• “Ease up on the spice, please. This morning the toilet paper caught fire and it set off the damn smoke alarm”

 

You get my drift?

So in the comments below, please send me all your suggestions of phrases.

Everything you ever wanted to say in Sinhala related to spices.

 

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42 Responses to 26 Sri Lankan Spices In Sinhala… And How Europe Made Me Eat Spicy Food

  1. Clarissa Fraser October 2, 2016 at 02:21 #

    My most favorite post!!! I skype on the regular for cooking lessons with my sri lankan friends! Sri Lankan food is major comfort food for me!

    What spices do you use in dhal curry?
    How much of (fill in the blank) spice?
    In what order should I add those spices?
    Powdered or seeds?

    I like spice
    Please make it spicy… sri lankan spicy not foreigner spicy.

    Where can I buy (blank) spice?

    Does this dish have (blank) spice in it?

    More (blank) please
    Less (blank) please

    That’s all for now! Will continue thinking!

    • Dilshan Jayasinha October 2, 2016 at 12:18 #

      Thanks Clarissa! Best first comment I could hope for. Thanks for all the suggestions. I love the “not foreigner spicy”, haha. By the way, since you posted this comment, I added “My Random Notes” to each table which you may find useful.

  2. Clarissa Fraser October 2, 2016 at 02:22 #

    Oh! And thanks for the brilliant post! You are awesome!

    • Dilshan Jayasinha October 2, 2016 at 12:19 #

      You’re welcome and I never get tired of hearing how awesome I am. Keep ’em coming ;-)

  3. Uma Balu October 2, 2016 at 12:40 #

    Hi Dilshan!
    Here is what I discovered on my Sri Lankan culinary trail!
    Curry powders are commonly called “Thuna paha” (“Three and five”) meaning the eight kinds of spices used in them.
    There are also special, home-made variations of the “Thuna paha”.
    “Thuna paha” means raw curry powder while “Badapu thuna paha” means roasted curry powder.

    • Dilshan Jayasinha October 2, 2016 at 12:42 #

      Awesome, thanks Uma! Didn’t take long to crack that mystery. Any idea what the 8 spices are?

      • Uma Balu October 3, 2016 at 00:57 #

        Dilshan, you have already set me on an exciting spice trail!
        Here are the 8 spices (6C’s and 2 F’s)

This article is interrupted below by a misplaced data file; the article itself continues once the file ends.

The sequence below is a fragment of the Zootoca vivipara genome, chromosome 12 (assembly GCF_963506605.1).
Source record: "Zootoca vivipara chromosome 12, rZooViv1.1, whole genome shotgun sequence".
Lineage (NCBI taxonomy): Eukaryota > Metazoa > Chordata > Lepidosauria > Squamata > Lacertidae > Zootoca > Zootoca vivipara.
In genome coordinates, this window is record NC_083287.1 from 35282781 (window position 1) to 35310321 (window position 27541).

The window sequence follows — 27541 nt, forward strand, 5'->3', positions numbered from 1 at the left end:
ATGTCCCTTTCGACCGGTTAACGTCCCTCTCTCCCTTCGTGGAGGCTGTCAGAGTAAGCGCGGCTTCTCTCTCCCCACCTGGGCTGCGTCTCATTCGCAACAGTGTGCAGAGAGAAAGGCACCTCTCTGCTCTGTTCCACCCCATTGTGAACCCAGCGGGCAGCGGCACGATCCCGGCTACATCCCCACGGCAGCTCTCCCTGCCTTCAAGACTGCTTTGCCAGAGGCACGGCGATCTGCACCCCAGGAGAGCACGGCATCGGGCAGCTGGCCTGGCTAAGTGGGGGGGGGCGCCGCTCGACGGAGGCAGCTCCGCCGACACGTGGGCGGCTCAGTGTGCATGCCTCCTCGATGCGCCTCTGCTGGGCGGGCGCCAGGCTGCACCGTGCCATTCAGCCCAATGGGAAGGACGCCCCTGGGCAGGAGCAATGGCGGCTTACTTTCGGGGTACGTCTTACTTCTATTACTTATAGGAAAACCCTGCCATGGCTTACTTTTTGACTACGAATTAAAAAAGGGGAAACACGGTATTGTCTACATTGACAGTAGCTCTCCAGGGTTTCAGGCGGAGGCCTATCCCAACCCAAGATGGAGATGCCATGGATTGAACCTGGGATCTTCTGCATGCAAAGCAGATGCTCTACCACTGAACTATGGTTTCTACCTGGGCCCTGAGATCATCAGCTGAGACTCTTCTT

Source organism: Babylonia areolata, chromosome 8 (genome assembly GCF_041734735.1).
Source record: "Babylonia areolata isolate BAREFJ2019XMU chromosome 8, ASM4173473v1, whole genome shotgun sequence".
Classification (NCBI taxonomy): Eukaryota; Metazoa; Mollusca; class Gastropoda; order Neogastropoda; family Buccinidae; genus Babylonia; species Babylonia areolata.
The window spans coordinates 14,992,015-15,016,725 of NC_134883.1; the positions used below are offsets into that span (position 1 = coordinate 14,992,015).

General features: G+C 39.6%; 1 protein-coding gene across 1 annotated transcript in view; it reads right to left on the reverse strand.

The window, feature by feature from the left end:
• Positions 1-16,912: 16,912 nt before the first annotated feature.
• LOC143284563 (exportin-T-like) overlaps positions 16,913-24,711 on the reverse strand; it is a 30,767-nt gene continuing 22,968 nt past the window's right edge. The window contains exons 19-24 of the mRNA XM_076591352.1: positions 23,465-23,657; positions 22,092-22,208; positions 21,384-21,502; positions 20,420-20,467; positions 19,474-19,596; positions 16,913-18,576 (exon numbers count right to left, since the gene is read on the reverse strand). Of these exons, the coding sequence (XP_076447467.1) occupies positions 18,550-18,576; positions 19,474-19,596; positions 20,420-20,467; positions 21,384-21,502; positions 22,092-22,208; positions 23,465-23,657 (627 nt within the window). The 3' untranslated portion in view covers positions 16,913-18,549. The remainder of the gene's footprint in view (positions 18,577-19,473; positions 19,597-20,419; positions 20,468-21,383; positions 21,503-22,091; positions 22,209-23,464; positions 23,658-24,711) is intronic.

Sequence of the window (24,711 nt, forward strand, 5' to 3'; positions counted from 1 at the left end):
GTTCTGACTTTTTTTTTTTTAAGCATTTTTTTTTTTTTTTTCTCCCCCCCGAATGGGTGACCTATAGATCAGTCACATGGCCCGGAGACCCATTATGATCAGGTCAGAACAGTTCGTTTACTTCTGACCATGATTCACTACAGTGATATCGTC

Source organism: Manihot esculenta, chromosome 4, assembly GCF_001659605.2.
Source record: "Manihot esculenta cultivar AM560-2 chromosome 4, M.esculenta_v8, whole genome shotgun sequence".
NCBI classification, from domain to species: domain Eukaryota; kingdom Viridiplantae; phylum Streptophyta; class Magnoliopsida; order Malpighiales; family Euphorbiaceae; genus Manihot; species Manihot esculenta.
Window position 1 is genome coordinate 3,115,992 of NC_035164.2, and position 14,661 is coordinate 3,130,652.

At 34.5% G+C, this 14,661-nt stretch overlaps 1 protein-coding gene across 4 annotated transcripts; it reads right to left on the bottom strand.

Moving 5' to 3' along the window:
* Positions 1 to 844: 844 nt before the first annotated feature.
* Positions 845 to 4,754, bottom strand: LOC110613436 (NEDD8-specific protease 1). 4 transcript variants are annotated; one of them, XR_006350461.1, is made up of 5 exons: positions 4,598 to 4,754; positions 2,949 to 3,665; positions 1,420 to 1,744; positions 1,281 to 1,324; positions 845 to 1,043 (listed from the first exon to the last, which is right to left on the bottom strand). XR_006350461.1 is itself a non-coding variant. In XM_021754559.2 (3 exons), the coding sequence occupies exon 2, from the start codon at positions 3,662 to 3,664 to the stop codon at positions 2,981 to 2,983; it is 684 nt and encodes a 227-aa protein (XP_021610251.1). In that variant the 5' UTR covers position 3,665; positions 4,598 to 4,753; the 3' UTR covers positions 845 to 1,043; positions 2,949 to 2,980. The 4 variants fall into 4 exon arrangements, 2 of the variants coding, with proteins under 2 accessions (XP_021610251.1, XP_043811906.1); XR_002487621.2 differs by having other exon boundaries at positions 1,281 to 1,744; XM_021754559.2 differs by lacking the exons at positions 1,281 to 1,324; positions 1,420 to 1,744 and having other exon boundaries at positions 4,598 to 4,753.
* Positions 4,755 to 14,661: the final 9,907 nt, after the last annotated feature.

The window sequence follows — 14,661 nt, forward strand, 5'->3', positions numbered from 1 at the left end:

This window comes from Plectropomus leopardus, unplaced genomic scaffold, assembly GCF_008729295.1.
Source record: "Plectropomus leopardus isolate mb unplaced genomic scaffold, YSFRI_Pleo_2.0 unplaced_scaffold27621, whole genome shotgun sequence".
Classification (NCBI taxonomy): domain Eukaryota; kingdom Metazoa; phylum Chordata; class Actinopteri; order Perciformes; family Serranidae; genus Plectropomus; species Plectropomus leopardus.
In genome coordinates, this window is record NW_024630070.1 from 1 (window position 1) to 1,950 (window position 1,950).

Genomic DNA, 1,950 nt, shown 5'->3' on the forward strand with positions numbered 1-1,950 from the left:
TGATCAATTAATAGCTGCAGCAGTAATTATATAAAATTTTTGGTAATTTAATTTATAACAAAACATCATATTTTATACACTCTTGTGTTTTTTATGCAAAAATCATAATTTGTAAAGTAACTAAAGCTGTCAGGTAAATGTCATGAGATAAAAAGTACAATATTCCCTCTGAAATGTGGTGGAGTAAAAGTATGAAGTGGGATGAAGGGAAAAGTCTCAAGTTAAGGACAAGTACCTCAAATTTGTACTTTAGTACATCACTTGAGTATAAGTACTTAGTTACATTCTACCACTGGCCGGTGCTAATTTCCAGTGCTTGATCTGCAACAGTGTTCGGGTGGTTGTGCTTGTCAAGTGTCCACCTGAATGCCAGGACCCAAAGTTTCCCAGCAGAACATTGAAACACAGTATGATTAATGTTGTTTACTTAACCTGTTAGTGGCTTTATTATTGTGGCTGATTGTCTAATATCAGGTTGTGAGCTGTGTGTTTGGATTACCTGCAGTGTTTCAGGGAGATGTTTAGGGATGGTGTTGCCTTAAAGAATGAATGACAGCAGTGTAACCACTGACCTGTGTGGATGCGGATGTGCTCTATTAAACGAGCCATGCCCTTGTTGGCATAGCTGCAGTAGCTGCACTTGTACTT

Coriander seeds
        Cumin seeds
        Cinnamon stick
        Cloves
        Cardamoms
        Chillies
        Fennel seeds
        Fenugreek seeds

      • Vivian October 3, 2016 at 07:12 #

        My Sri Lankan friend just told me that the spices are: coriander seeds, cinnamon stick, fennel seeds, fenugreek seeds, curry leaves, cloves, cumin seeds, and cardamon. Some spices might change depending on the dish. She says you are making her life hard and giving me too much information about the delicious Sri Lankan food! Now back to my kiribath and lunumiris…

        • Dilshan Jayasinha October 3, 2016 at 08:33 #

          Uh oh, we have a slight difference in answers. If you see Uma’s answer she mentions Chillies instead of the curry leaves that you suggested. The case of the 8 mystery spices has now been reopened…

          • Shirley Vilathgamuwa October 5, 2016 at 01:10 #

            i do not put chillies in my curry powder, i use the curry leaves. Adding chilliesyou may not realize how much chilli you are adding.Ialways use fresh chilli anyhow. (good ones are hard to get in my area, everything is Mexican and their chillies are different. Have been trying to persuade one of my Sri Lankan friends to send me some seeds. but no seeds yet )
            Fabulous post although I knew most of them already. I have my own little kara pincha tree, Rampe and sera , they do well in the summer but I have to protect them for the winter.

            love your time and trouble to do all this for us, you are totally awesome .

          • Dilshan Jayasinha October 5, 2016 at 10:27 #

            Thanks for your input, Shirley. Also, it’s fascinating that you have your own mini spice plantation over there. And there’s that “You’re awesome”. My day is made and it’s not even 10.30 a.m.

    • Michelle October 4, 2016 at 17:07 #

      I’ve actually heard the unroasted curry powder called ‘amu thuna paha’ – does anyone know if this is right? It makes sense, as it literally means ‘raw curry powder’, but just thought I’d check :)

      • Dilshan Jayasinha October 5, 2016 at 10:16 #

        Michelle, I asked my “Mother Dear” and she confirmed that people do call ‘amu thuna paha’. She knows her spices, she’s reliable.

  4. suduayya robert October 2, 2016 at 14:25 #

    ayubowan machan
    nice post.but i think you forget one of my favorite spice and daily used in sri lanka.caha (turmeric).But you mentioned it in your intro.
    for the next post,here is a sentence that i like to say to friends when they try to eat as strong as me and become as red as a tomato:you like spicy food but your body don’t!!!!!!!!

    • Dilshan Jayasinha October 2, 2016 at 14:44 #

      You’re absolutely, right Robert. It was on my original list but has strangely got deleted. Thanks for showing it to me. I’ve corrected it now. Thanks also for the suggestion for the next post.

  5. Yolande October 2, 2016 at 19:58 #

    Hello Dilshan!

    Great posts! Here are some from me:

    can we have some __________

    what are you making?

    my favorite is ________

    go pick some / a _______________

    is it ripe?

    how much do I put in?

    • Dilshan Jayasinha October 2, 2016 at 20:21 #

      Good stuff, Yolande. Thank you. You’re making my job so much easier.

  6. Martin October 2, 2016 at 21:17 #

    On the food theme in restaurants:

    Do you serve wattalapam?

  7. Sara Pollock October 3, 2016 at 00:46 #

    Thank you for the post! This is something I would have liked to know how to say when I was in Sri Lanka in the ’80s with a group of college students: “This is very good, but I cannot eat very much because I’m not used to food this hot!” I think there were red peppers in most of the food that was cooked for us there, but I don’t know the particular spices. We got used to eating a lot of rice with the food to make it less hot. One in our group learned to eat the spicy food without rice, which impressed the rest of us. :)